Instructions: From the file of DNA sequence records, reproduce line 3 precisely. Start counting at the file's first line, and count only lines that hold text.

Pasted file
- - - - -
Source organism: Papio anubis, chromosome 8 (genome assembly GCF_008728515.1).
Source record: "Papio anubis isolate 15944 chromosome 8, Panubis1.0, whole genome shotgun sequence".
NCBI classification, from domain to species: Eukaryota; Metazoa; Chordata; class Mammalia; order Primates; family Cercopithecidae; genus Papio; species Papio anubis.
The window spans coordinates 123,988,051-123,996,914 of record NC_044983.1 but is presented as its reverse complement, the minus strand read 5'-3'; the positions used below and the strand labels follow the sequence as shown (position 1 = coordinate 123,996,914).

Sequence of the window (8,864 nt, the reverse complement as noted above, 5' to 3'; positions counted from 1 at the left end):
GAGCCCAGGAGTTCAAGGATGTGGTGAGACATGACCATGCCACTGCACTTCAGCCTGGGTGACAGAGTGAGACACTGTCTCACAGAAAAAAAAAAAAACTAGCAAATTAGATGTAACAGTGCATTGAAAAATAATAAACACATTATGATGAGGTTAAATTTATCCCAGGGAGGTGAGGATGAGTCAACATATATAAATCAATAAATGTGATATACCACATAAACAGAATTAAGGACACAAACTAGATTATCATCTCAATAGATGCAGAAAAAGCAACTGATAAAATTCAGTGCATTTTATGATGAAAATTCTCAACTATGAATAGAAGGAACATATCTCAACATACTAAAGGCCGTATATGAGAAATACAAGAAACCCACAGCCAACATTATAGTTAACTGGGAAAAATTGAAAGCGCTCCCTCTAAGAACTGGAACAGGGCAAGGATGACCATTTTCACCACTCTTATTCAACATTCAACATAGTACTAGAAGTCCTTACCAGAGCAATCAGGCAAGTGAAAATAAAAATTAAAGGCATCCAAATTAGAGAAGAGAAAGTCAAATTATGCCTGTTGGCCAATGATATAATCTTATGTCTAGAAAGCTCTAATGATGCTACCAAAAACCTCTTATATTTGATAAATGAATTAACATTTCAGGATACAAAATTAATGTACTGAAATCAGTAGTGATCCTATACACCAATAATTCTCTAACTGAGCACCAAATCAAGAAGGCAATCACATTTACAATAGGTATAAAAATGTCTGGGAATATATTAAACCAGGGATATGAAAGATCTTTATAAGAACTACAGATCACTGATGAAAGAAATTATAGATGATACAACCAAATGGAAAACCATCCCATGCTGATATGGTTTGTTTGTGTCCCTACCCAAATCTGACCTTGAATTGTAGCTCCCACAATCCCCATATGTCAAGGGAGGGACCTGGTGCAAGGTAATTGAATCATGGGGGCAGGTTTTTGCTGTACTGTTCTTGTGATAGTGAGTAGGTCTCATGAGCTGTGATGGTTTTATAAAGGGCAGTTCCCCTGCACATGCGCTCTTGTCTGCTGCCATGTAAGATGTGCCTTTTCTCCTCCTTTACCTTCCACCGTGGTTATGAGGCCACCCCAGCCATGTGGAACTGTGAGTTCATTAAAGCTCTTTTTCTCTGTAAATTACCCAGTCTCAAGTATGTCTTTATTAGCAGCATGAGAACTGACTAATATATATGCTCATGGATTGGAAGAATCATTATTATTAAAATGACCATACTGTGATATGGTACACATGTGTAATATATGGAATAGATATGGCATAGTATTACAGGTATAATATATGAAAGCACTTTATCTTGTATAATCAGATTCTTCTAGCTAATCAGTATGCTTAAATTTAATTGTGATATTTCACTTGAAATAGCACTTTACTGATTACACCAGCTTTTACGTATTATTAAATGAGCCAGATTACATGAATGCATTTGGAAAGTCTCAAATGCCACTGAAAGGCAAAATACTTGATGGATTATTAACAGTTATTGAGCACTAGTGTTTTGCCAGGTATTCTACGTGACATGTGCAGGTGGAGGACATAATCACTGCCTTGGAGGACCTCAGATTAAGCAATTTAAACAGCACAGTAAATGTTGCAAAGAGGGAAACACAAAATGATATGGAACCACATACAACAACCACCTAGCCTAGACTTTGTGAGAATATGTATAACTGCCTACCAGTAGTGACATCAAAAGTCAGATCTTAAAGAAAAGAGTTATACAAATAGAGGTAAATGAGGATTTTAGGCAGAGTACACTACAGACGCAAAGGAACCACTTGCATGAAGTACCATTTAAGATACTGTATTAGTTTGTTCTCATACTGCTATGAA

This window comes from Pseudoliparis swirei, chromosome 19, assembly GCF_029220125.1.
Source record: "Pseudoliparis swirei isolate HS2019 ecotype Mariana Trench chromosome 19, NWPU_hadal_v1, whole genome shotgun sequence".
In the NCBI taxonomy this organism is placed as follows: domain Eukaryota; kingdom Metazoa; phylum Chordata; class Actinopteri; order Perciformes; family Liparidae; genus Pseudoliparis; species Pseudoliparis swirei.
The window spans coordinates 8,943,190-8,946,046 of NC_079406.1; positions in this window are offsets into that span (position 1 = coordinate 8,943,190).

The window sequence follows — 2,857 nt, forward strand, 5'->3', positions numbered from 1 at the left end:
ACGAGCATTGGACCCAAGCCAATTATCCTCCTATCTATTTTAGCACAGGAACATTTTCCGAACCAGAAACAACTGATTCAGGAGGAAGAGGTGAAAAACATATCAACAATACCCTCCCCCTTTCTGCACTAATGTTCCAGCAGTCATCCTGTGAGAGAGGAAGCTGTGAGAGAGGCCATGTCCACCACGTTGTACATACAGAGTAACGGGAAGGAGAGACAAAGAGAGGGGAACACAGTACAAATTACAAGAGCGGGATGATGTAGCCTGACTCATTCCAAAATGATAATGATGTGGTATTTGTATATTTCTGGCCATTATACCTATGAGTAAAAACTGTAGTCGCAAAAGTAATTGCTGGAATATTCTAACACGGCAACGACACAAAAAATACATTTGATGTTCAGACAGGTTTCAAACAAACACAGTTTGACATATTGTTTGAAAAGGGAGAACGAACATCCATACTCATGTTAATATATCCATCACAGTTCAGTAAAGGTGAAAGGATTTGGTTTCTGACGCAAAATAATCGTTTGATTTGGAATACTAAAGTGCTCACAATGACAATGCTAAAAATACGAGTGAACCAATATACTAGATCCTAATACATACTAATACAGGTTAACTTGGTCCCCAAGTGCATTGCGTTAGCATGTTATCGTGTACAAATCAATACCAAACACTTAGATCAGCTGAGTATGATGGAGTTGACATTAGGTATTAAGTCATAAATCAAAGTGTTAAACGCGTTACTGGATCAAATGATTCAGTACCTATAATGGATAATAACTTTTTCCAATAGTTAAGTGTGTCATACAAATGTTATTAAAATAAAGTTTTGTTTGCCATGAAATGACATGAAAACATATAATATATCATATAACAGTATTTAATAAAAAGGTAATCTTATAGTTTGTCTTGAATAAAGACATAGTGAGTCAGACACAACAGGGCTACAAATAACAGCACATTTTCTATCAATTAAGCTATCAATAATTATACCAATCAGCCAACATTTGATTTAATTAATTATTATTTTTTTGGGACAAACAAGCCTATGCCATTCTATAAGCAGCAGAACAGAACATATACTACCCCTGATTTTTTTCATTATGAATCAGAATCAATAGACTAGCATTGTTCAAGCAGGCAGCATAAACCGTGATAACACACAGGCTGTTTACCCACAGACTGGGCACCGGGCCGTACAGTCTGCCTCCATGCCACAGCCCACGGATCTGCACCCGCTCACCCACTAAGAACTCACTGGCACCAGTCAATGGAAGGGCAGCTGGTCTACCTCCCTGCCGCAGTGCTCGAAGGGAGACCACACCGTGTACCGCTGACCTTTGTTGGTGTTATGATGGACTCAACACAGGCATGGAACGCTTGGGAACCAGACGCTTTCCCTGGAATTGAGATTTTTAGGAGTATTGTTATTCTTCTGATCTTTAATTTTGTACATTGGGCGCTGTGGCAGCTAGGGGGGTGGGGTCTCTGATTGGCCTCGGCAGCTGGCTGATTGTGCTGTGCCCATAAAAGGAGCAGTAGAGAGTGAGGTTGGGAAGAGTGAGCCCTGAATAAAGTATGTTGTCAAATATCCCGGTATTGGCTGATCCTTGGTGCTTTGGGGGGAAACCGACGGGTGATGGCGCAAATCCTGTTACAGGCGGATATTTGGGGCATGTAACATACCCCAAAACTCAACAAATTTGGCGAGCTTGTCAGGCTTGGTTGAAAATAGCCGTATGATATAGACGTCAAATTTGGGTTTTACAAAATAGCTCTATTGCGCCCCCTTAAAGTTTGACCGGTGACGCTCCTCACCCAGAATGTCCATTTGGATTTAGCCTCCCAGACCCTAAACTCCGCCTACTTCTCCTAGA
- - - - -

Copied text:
NCBI classification, from domain to species: Eukaryota; Metazoa; Chordata; class Mammalia; order Primates; family Cercopithecidae; genus Papio; species Papio anubis.